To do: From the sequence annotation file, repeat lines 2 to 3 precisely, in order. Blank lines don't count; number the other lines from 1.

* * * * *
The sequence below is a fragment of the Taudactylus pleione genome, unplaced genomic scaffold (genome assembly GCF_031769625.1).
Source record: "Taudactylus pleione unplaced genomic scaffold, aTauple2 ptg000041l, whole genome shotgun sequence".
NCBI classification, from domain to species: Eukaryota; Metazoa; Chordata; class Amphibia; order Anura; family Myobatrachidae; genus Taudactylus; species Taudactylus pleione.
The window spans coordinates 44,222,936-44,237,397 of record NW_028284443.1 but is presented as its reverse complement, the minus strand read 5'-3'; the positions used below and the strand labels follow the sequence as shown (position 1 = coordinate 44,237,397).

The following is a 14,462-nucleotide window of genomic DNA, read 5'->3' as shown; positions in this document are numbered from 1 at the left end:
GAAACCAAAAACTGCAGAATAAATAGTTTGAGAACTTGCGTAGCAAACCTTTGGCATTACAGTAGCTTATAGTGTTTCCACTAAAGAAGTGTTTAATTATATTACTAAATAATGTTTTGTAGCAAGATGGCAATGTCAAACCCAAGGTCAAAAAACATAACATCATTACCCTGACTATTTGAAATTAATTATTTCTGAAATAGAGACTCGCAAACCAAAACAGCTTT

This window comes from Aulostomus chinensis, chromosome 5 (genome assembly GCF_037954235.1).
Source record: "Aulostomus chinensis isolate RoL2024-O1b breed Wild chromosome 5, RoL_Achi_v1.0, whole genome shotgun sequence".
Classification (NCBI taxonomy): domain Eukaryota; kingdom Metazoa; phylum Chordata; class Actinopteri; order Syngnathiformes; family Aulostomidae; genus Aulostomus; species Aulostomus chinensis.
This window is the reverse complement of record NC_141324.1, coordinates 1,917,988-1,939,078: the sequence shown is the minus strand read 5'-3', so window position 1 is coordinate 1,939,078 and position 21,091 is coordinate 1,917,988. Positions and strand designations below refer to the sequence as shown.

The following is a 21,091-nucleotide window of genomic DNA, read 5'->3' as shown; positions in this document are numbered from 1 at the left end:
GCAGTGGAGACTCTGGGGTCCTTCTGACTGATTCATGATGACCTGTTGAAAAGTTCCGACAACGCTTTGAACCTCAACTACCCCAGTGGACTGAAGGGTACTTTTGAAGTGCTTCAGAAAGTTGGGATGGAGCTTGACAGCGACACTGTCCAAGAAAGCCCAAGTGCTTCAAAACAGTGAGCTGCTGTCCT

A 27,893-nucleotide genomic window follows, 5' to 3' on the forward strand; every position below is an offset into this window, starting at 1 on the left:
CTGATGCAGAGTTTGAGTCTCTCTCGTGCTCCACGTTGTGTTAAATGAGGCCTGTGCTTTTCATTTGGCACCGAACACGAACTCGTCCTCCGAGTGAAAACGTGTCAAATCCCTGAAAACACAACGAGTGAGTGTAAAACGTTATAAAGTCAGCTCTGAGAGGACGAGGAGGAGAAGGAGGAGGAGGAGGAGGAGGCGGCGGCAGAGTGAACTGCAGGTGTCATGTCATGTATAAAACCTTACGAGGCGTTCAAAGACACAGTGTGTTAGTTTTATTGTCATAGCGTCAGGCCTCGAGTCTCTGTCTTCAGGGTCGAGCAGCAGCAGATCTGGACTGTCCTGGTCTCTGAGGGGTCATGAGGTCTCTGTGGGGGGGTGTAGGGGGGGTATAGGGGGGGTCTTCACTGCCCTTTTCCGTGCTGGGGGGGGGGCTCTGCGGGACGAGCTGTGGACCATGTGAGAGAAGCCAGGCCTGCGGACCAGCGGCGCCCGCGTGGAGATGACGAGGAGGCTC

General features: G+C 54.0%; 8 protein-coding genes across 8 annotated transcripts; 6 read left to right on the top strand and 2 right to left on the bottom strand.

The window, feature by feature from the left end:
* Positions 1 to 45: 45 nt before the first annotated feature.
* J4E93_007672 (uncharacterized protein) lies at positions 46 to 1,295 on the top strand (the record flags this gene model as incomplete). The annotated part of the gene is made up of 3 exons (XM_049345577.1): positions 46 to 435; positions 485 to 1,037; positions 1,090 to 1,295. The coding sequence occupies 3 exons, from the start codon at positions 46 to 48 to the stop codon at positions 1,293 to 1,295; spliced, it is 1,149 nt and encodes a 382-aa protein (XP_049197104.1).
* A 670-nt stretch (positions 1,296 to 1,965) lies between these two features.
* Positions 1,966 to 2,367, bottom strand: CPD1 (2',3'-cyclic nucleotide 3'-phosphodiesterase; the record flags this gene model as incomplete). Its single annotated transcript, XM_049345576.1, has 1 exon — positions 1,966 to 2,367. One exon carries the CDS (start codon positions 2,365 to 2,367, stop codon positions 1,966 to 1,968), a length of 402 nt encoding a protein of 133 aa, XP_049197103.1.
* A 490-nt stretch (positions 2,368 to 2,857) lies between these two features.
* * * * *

Source record: "Taudactylus pleione unplaced genomic scaffold, aTauple2 ptg000041l, whole genome shotgun sequence".
NCBI classification, from domain to species: Eukaryota; Metazoa; Chordata; class Amphibia; order Anura; family Myobatrachidae; genus Taudactylus; species Taudactylus pleione.